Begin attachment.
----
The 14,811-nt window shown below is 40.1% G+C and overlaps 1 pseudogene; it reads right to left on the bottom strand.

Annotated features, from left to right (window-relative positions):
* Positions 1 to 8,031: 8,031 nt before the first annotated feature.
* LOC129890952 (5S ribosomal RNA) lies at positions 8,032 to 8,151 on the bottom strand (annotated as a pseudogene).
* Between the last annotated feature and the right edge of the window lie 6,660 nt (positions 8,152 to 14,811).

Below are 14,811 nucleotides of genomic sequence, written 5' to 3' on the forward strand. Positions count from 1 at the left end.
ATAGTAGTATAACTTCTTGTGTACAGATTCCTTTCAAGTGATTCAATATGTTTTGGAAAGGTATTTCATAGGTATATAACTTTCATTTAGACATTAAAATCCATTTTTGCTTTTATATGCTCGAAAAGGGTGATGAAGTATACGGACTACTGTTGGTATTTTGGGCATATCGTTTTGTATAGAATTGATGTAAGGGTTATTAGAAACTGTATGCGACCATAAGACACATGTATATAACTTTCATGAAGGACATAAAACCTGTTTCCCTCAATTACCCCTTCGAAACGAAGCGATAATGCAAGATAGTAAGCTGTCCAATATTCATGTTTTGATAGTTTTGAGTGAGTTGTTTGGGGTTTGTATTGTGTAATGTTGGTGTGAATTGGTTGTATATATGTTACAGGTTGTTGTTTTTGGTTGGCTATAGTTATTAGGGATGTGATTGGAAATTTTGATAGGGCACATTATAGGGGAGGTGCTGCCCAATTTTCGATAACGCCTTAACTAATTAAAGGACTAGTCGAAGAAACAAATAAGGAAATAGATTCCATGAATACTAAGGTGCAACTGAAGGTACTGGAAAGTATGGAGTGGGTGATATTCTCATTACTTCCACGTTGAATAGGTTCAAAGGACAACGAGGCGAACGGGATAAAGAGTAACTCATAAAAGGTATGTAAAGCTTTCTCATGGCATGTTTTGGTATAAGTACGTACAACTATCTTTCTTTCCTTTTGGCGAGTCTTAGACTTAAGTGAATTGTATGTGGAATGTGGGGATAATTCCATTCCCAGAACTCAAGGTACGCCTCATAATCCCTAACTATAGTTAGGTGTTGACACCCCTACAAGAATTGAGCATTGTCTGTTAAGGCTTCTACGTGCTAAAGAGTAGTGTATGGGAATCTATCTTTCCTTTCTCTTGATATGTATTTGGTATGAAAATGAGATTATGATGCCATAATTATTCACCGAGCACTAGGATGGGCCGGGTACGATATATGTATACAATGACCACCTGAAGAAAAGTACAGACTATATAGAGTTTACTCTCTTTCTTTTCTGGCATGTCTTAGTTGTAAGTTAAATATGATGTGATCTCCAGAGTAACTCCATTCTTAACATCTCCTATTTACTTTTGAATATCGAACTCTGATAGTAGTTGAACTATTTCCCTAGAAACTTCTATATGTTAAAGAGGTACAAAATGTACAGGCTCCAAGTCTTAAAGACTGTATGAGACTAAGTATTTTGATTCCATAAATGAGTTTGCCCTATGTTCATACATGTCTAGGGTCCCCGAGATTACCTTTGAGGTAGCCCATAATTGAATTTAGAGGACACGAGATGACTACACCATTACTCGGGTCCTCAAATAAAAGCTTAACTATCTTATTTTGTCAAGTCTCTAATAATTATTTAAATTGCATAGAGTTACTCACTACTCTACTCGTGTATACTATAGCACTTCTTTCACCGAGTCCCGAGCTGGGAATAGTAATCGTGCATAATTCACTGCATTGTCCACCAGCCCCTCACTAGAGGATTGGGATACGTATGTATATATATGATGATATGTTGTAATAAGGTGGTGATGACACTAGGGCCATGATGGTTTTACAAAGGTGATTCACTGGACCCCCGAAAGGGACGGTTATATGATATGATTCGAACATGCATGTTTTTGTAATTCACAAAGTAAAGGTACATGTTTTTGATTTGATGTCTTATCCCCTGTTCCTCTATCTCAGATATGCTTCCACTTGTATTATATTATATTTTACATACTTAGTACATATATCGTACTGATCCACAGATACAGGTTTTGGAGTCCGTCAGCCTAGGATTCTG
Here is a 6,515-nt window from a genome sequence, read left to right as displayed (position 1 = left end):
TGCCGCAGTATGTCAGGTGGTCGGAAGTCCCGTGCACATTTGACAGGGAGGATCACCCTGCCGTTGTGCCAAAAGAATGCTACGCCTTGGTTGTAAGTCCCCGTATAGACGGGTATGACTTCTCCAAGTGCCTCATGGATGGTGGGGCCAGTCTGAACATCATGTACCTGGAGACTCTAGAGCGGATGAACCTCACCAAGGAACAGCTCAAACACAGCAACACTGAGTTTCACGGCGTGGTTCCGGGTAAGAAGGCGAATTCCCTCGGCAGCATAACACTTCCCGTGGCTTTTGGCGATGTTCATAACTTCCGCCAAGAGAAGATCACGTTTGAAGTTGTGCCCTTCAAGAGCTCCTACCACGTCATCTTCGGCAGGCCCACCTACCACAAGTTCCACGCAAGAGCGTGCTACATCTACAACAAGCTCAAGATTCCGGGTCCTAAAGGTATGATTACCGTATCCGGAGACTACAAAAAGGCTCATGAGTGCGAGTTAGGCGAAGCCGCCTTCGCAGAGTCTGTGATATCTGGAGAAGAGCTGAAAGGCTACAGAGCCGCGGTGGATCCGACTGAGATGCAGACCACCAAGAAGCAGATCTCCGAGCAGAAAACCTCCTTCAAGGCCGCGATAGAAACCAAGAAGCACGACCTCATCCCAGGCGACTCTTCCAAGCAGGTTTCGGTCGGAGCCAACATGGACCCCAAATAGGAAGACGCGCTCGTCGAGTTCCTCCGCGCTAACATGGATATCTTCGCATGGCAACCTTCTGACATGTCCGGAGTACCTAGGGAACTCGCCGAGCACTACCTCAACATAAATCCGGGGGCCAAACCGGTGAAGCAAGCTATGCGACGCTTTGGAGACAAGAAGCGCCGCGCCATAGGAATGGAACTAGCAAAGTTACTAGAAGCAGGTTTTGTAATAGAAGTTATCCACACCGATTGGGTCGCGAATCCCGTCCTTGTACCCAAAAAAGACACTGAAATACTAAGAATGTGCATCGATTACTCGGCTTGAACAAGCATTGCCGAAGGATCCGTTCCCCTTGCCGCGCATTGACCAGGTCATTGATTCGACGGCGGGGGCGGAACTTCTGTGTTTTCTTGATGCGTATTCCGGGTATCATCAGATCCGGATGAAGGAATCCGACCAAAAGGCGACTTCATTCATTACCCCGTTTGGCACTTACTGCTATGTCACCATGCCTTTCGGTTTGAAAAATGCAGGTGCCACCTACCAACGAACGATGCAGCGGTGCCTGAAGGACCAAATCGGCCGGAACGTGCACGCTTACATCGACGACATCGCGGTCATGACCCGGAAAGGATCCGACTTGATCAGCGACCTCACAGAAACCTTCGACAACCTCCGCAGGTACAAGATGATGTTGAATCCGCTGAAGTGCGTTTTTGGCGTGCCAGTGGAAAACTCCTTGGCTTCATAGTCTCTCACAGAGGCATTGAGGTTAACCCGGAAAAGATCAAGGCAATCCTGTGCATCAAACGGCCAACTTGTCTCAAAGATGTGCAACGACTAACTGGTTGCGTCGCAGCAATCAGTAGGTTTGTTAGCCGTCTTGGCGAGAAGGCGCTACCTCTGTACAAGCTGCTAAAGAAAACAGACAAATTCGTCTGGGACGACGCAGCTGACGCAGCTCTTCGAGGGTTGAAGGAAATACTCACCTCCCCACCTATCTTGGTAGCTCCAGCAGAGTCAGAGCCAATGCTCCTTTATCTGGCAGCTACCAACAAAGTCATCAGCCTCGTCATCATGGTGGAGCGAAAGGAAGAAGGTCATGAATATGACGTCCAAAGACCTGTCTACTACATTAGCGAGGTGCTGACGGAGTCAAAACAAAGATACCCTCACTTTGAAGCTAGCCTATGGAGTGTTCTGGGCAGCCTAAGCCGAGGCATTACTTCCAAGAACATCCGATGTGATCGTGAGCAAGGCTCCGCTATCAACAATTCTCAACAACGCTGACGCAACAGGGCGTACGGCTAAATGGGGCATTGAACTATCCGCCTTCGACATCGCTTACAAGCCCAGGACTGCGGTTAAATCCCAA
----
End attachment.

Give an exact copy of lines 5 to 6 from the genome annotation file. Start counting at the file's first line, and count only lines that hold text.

* Between the last annotated feature and the right edge of the window lie 6,660 nt (positions 8,152 to 14,811).

Below are 14,811 nucleotides of genomic sequence, written 5' to 3' on the forward strand. Positions count from 1 at the left end.